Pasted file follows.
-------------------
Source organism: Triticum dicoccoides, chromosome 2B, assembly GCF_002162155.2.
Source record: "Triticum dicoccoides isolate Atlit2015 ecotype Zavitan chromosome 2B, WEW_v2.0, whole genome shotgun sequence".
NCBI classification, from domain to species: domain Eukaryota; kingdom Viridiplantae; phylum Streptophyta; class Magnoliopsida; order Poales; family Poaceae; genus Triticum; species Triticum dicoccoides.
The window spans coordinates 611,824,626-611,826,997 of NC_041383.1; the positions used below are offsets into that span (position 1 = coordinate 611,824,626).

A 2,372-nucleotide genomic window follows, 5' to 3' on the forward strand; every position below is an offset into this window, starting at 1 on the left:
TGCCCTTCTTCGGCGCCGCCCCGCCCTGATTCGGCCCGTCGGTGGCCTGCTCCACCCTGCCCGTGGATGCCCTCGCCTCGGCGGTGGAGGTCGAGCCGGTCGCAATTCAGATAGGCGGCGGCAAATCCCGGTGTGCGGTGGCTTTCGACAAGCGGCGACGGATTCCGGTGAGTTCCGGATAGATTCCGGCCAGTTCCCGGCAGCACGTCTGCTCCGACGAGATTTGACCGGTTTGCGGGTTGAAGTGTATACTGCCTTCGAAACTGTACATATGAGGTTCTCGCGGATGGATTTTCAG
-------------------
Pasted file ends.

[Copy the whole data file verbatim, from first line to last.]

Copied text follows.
Source organism: Triticum dicoccoides, chromosome 2B, assembly GCF_002162155.2.
Source record: "Triticum dicoccoides isolate Atlit2015 ecotype Zavitan chromosome 2B, WEW_v2.0, whole genome shotgun sequence".
NCBI classification, from domain to species: domain Eukaryota; kingdom Viridiplantae; phylum Streptophyta; class Magnoliopsida; order Poales; family Poaceae; genus Triticum; species Triticum dicoccoides.
The window spans coordinates 611,824,626-611,826,997 of NC_041383.1; the positions used below are offsets into that span (position 1 = coordinate 611,824,626).

A 2,372-nucleotide genomic window follows, 5' to 3' on the forward strand; every position below is an offset into this window, starting at 1 on the left:
TGCCCTTCTTCGGCGCCGCCCCGCCCTGATTCGGCCCGTCGGTGGCCTGCTCCACCCTGCCCGTGGATGCCCTCGCCTCGGCGGTGGAGGTCGAGCCGGTCGCAATTCAGATAGGCGGCGGCAAATCCCGGTGTGCGGTGGCTTTCGACAAGCGGCGACGGATTCCGGTGAGTTCCGGATAGATTCCGGCCAGTTCCCGGCAGCACGTCTGCTCCGACGAGATTTGACCGGTTTGCGGGTTGAAGTGTATACTGCCTTCGAAACTGTACATATGAGGTTCTCGCGGATGGATTTTCAG